An example of steering would be a property agent showing a Black individual or family predominantly Black neighborhoods, and excluding predominantly White neighborhoods. Steering extends beyond race and could discriminate against other factors. Steering might appear as discouraging a buyer from certain neighborhoods based on political affiliation, religion, or sexual orientation.
Those looking for homes to rent or purchase must be shown any potential homes or neighborhoods of interest. There will be extenuating circumstances, such as those “must-have” lists or budget constraints. The important thing, however, is that an agent cannot exclude a property or neighborhood on the basis of a protected class.
Interference, Coercion, & Intimidation: The Trifecta of Illegality
Attempting to interfere in the decision-making process of someone in a protected class when purchasing a property is a violation of the Fair Housing Act. Violations can also take the form of coercion (bribes of any kind) or attempts to intimidate (non-violently or violently). Any act perpetrated with the intent to prevent someone from purchasing/renting a property based on their race, religion, or other protected categories can result in legal action.
Along with interference and steering, discriminatory advertising violates the Fair Housing Act. Discriminatory advertising comprises advertising either directly, or indirectly, with the intent to discriminate against a person of a protected class. A real estate listing that indicates “No children” would be against the Fair Housing Act since it protects familial status.
Blockbusting: AKA Panic Peddling
Blockbusting refers to the attempt of scaring a person, family, or group of people into moving out of a neighborhood. This often takes the form of fear-mongering because a protected class is moving in. This discrimination tactic generally occurs in diverse neighborhoods or neighborhoods becoming more diverse.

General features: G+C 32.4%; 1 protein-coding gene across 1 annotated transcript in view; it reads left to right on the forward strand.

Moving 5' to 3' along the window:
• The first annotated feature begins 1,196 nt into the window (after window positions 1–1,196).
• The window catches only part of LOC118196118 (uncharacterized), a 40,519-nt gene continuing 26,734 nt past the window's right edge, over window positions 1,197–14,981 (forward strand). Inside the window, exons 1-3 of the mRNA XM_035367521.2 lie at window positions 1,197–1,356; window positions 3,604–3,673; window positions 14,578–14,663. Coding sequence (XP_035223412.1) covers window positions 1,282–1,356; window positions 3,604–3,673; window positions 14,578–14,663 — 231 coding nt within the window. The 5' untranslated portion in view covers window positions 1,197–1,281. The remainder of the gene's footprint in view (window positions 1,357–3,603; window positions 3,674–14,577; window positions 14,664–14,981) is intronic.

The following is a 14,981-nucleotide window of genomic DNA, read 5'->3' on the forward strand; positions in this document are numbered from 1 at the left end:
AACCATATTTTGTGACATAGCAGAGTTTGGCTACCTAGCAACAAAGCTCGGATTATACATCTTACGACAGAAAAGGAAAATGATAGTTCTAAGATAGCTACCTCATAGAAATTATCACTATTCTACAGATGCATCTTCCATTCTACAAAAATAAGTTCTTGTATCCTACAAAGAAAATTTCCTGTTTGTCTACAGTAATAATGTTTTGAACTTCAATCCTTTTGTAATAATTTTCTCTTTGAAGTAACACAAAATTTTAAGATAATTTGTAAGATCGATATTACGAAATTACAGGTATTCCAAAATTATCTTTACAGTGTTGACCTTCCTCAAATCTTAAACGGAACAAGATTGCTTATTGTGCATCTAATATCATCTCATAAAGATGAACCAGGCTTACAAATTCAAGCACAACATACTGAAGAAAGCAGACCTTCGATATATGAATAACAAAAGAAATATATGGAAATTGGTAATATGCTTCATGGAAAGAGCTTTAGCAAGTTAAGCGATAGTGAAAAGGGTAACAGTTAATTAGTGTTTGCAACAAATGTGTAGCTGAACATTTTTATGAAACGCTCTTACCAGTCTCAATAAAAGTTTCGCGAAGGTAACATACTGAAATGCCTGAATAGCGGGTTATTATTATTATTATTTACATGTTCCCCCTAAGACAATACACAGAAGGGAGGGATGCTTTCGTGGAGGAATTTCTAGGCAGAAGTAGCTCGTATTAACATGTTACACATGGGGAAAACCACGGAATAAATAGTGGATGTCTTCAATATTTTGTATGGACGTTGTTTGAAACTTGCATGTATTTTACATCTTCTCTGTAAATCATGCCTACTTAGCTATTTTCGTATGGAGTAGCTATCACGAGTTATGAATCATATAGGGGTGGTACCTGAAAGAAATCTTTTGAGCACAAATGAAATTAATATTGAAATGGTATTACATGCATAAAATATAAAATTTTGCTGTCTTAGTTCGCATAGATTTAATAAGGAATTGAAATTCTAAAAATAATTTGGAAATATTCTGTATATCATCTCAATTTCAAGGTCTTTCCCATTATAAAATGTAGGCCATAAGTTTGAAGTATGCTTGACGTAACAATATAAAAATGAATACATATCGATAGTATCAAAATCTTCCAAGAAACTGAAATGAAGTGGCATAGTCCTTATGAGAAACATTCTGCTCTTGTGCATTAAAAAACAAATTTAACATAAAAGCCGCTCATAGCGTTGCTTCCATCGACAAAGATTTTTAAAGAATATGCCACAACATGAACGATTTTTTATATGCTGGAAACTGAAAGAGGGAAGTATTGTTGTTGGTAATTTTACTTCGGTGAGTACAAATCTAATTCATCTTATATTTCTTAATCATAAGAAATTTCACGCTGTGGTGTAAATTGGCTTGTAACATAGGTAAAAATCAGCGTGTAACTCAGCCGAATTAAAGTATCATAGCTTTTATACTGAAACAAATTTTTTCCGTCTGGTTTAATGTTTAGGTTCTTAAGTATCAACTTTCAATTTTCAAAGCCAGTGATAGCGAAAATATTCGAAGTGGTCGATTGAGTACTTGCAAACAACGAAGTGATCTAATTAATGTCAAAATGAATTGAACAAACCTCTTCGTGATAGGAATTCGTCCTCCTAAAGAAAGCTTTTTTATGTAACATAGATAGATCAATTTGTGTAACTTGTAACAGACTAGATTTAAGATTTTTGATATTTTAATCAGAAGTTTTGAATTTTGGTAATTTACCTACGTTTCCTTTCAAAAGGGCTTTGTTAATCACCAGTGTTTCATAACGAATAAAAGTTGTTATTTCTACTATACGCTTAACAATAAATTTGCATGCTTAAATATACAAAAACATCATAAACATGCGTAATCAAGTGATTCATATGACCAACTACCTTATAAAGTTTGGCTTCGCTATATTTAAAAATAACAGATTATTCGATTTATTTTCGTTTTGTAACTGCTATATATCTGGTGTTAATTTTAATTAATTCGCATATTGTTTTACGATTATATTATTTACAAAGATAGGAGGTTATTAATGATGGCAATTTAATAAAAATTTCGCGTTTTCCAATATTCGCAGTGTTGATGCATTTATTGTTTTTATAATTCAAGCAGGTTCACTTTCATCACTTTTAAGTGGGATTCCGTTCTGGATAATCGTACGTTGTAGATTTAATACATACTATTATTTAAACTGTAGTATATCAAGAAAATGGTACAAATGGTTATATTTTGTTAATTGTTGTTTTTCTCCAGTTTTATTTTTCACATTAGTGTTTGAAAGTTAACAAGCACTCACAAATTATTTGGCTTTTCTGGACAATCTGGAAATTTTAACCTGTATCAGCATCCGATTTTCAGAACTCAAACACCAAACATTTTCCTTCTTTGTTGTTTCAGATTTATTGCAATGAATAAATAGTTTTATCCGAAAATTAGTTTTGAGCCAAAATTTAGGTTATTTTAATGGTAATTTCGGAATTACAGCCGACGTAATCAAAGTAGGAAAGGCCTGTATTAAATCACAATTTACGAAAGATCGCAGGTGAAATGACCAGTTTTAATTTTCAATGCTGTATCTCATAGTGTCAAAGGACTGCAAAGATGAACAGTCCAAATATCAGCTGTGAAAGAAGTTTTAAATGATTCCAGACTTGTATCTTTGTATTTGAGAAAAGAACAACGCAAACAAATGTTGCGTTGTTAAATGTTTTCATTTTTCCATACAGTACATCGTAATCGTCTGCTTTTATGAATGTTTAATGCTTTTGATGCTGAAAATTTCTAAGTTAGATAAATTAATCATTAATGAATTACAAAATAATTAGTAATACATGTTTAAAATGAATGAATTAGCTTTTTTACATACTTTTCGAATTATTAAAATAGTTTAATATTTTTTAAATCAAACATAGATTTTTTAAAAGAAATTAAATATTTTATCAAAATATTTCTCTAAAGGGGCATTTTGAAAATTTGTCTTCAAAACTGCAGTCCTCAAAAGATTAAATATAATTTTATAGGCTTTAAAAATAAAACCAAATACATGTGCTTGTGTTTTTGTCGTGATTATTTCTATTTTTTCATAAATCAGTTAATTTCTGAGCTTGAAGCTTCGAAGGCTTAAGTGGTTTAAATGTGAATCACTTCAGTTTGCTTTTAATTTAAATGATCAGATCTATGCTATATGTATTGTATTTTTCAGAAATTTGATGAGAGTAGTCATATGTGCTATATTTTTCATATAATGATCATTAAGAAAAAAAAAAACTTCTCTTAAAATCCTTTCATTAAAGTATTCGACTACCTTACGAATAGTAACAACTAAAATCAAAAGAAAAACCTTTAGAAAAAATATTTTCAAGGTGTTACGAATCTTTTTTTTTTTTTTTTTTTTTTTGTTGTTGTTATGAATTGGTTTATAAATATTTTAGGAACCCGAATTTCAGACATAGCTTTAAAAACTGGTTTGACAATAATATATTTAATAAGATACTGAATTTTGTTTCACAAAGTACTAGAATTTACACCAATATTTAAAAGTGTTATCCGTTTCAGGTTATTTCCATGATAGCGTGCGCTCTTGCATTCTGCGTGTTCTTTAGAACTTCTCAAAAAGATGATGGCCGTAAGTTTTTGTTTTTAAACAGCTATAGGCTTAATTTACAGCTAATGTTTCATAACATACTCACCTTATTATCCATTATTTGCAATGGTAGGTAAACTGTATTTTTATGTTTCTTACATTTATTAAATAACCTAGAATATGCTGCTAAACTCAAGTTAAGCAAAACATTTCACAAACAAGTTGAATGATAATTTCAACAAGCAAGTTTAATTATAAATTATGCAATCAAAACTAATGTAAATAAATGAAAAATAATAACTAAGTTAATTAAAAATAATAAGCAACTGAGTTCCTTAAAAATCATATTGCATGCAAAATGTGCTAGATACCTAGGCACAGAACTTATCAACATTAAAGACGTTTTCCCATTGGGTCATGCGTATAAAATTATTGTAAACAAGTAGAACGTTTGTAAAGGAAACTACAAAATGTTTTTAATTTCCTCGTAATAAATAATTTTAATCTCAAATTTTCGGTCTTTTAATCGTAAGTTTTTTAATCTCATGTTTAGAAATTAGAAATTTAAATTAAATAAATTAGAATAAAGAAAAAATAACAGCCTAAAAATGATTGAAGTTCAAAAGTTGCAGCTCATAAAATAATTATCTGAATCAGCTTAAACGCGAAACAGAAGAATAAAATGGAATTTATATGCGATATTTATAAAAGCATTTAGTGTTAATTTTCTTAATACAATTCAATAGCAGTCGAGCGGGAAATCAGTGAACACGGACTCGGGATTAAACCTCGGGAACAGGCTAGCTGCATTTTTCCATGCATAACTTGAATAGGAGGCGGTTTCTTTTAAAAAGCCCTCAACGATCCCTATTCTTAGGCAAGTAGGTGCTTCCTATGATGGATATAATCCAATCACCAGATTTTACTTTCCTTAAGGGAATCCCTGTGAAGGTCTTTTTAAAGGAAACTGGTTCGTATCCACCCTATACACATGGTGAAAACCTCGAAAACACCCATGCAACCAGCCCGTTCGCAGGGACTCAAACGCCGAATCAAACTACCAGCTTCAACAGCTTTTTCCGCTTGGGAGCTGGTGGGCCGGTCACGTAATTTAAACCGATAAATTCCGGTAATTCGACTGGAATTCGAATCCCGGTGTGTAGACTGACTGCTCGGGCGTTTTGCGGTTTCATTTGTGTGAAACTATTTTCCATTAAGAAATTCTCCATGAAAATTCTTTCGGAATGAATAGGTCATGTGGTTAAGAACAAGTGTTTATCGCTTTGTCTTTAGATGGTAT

Examples of blockbusting would be a realtor/broker stating the crime rate will increase if a protected class moves in. Another case could be using fear of decreasing property values to encourage a community to sell.
Remember, people of a protected class aren’t limited to race or color. Blockbusting could occur if an agent uses language or alludes to certain faiths, orientations, familial statuses, or political affiliations.
This offense typically occurs during the lending process. Redlining is when a bank or lender refuses a property loan to someone of a protected class. It may also include subjection to stricter loan conditions when applying for a loan, especially when compared to those NOT in a protected class.
Can Anyone Other Than the Seller or Landlord Be Guilty of Violating Fair Housing Laws?
Yes, 100%. Anyone involved in the real estate transaction process could violate Federal or Colorado Fair Housing Laws. If any discrimination against a member of a protected class is proven, the offending party is subject to penalties. This could include realtors, brokers, bankers, mortgage lenders, home inspectors—even the title company! A banker refusing to do business with an agent if they work with someone of a protected class is at risk of prosecution. A mortgage lender assembling a mortgage with unequal terms in relation to someone of a non-protected class could also find themselves in court.
Access to fair housing and freedom from discrimination is a right that should be available to all. The Fair Housing Act works to protect people who may experience higher levels of discrimination than those who don’t. This Act ensures that everybody can find a place to call home equally and without interference.